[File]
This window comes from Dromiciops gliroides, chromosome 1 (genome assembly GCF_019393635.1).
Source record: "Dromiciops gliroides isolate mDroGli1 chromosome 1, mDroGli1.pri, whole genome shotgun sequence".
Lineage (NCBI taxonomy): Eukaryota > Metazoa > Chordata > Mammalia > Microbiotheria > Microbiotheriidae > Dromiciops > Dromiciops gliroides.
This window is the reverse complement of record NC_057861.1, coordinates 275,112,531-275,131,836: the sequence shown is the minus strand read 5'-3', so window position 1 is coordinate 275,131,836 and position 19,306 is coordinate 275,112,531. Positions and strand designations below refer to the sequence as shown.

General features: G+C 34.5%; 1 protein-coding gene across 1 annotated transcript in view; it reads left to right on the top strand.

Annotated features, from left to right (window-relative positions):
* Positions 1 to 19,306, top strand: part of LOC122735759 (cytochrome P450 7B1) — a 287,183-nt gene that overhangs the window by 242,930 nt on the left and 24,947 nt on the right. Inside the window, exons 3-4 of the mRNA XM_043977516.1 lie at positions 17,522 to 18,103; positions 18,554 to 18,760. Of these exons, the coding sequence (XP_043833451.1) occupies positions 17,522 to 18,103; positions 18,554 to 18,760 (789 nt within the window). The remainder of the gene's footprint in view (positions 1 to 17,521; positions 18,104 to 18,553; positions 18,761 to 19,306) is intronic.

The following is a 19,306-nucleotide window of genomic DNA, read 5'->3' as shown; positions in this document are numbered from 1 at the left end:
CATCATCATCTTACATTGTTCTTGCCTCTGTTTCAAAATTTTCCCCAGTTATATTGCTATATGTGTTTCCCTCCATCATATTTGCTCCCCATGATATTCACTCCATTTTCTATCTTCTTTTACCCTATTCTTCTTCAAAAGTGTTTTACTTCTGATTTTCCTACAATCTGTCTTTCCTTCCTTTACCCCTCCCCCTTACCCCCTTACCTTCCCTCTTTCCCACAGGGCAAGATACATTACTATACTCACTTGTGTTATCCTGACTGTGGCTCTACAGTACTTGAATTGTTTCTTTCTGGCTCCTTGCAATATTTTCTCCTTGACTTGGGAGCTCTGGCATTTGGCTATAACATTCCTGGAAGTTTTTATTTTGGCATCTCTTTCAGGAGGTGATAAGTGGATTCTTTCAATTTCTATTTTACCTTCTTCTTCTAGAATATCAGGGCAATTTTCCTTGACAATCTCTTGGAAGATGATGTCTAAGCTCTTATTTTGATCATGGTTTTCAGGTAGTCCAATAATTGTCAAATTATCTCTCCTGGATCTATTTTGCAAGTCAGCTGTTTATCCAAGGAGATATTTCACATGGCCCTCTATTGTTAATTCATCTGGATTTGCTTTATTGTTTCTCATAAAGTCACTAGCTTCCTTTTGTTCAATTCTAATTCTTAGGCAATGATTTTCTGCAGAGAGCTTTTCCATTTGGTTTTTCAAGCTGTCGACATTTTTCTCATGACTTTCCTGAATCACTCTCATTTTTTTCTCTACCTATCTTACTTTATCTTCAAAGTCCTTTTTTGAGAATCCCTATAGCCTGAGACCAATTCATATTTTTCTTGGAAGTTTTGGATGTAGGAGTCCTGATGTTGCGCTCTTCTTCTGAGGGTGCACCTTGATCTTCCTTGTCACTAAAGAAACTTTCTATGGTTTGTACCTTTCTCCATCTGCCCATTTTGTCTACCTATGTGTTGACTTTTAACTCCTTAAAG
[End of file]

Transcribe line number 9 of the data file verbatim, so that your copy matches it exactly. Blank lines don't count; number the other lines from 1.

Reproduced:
CATCATCATCTTACATTGTTCTTGCCTCTGTTTCAAAATTTTCCCCAGTTATATTGCTATATGTGTTTCCCTCCATCATATTTGCTCCCCATGATATTCACTCCATTTTCTATCTTCTTTTACCCTATTCTTCTTCAAAAGTGTTTTACTTCTGATTTTCCTACAATCTGTCTTTCCTTCCTTTACCCCTCCCCCTTACCCCCTTACCTTCCCTCTTTCCCACAGGGCAAGATACATTACTATACTCACTTGTGTTATCCTGACTGTGGCTCTACAGTACTTGAATTGTTTCTTTCTGGCTCCTTGCAATATTTTCTCCTTGACTTGGGAGCTCTGGCATTTGGCTATAACATTCCTGGAAGTTTTTATTTTGGCATCTCTTTCAGGAGGTGATAAGTGGATTCTTTCAATTTCTATTTTACCTTCTTCTTCTAGAATATCAGGGCAATTTTCCTTGACAATCTCTTGGAAGATGATGTCTAAGCTCTTATTTTGATCATGGTTTTCAGGTAGTCCAATAATTGTCAAATTATCTCTCCTGGATCTATTTTGCAAGTCAGCTGTTTATCCAAGGAGATATTTCACATGGCCCTCTATTGTTAATTCATCTGGATTTGCTTTATTGTTTCTCATAAAGTCACTAGCTTCCTTTTGTTCAATTCTAATTCTTAGGCAATGATTTTCTGCAGAGAGCTTTTCCATTTGGTTTTTCAAGCTGTCGACATTTTTCTCATGACTTTCCTGAATCACTCTCATTTTTTTCTCTACCTATCTTACTTTATCTTCAAAGTCCTTTTTTGAGAATCCCTATAGCCTGAGACCAATTCATATTTTTCTTGGAAGTTTTGGATGTAGGAGTCCTGATGTTGCGCTCTTCTTCTGAGGGTGCACCTTGATCTTCCTTGTCACTAAAGAAACTTTCTATGGTTTGTACCTTTCTCCATCTGCCCATTTTGTCTACCTATGTGTTGACTTTTAACTCCTTAAAG